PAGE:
Chris has been volunteering and working with Tablehurst farm for twenty years. We’ve spoken to him about how the farm has developed since he first fell in love with it back in 1997. If you’re ever near Forest Row in Sussex, be sure to stop by and visit their farm shop. (I KNOW that I shouldn’t tell you about it, but the farm is just so beautiful!)
When did you get involved with Tablehurst Farm? What was your role then and how has that role developed?
In 1997 (approx.) I attended an open day at Tablehurst with my wife and two toddlers, and fell in love with the farm. What struck me was that this big event felt more like a gift to the community than an attempt to extract money (despite the fact that there was a cost to enter). It made it stand apart from other rural fairs and the like, and after that, I just stayed. I have been a member of the Co-op committee which owns the farm; chair of the Co-op committee for four years; a volunteer member of the Tablehurst management team for a couple of years; one of the organisers of a later open day, frequent participant in volunteer work days, walks, talks and a study group about biodynamic farming; newsletter editor for about ten years; and a customer throughout! I became a volunteer non-executive director of Tablehurst at the beginning of 2016, and then took a job at the farm in February of this year.
How would you describe Biodynamic in your own words, being around it all the time?
Tablehurst Farm strives to meet biodynamic standards in all of our farming and gardening. A biodynamic farm is viewed as a single, self-supporting organism. We seek to create and nurture a diverse farm ecosystem, to build long term soil fertility, to use our own manure and compost, to grow all our own animal feeds, and to minimise external inputs to the farm. Special preparations made from fermented manure, minerals and herbs are used to help restore and harmonize the vital life forces of the farm. In the long term, we hope to work towards self-sufficiency in energy supply as well.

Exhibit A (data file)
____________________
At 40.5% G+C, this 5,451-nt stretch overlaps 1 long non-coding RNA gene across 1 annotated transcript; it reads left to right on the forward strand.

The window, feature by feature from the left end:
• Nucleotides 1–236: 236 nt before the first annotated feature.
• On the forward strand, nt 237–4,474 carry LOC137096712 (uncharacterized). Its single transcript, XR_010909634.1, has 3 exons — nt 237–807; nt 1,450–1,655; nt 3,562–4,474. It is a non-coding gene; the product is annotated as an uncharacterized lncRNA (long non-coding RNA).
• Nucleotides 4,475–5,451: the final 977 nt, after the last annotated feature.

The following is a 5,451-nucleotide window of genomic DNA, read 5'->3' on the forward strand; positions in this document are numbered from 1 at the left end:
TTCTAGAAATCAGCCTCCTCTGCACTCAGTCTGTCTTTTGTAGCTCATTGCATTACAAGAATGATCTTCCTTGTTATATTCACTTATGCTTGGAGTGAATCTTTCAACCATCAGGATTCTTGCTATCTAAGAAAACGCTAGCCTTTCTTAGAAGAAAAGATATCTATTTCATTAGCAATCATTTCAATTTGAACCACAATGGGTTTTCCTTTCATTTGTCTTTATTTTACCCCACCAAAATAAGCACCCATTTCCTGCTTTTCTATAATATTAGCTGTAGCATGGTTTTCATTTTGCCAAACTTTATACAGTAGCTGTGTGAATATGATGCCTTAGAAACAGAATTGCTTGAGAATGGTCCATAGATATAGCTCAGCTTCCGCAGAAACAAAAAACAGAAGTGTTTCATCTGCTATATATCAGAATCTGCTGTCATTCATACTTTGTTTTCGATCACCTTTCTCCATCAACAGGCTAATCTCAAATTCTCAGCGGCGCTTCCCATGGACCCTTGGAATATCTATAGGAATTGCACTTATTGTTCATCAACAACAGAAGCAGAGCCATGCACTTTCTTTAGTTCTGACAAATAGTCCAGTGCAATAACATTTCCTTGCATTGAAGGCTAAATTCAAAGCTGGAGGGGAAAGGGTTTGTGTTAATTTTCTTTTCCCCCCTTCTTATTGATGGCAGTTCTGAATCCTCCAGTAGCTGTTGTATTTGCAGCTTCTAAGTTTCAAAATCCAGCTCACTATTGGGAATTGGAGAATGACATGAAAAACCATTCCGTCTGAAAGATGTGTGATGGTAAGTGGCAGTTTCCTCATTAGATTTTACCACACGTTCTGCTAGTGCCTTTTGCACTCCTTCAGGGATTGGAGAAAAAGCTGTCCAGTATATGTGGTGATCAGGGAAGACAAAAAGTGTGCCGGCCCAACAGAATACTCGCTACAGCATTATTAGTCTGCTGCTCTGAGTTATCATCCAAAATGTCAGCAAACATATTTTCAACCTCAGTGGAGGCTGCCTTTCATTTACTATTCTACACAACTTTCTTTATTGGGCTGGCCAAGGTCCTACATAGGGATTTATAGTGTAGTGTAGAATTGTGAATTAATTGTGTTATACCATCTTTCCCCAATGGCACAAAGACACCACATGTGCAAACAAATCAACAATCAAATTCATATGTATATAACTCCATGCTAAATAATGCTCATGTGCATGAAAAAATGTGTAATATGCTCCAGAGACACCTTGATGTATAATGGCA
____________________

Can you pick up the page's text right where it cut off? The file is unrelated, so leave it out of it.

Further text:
Biodynamic farms recognise that a sustainable farm organism cannot be created and maintained without a strong focus on the social aspect as well as the agriculture. It is for this reason that biodynamic farms have been at the forefront of the community supported agriculture movement, which is of such central importance to both our farms. We aim to create healthy communities of workers on the farms, and to engage with the wider community of visitors, supporters, shareholders and customers who make a connection with the farms. For the same reason, we work hard to explain what we are doing, and why we are doing it, to as many people as possible.
Do you see any evidence that customers and visitors’ attitudes have changed towards organic, locally grown food?
Up to a point. Over the last five to ten years, we have seen huge growth in demand, but that has now levelled off, and in a way, we never meet anyone who isn’t committed to organic food, because they don’t come to Tablehurst! It is therefore quite hard for us to assess this. My impression is that interest in organics has wandered up and down a bit – most people don’t actually know what it is anyway – but that interest in provenance and local supply is really strengthening.
I know that community is really important to you, what is the community at Tablehurst like?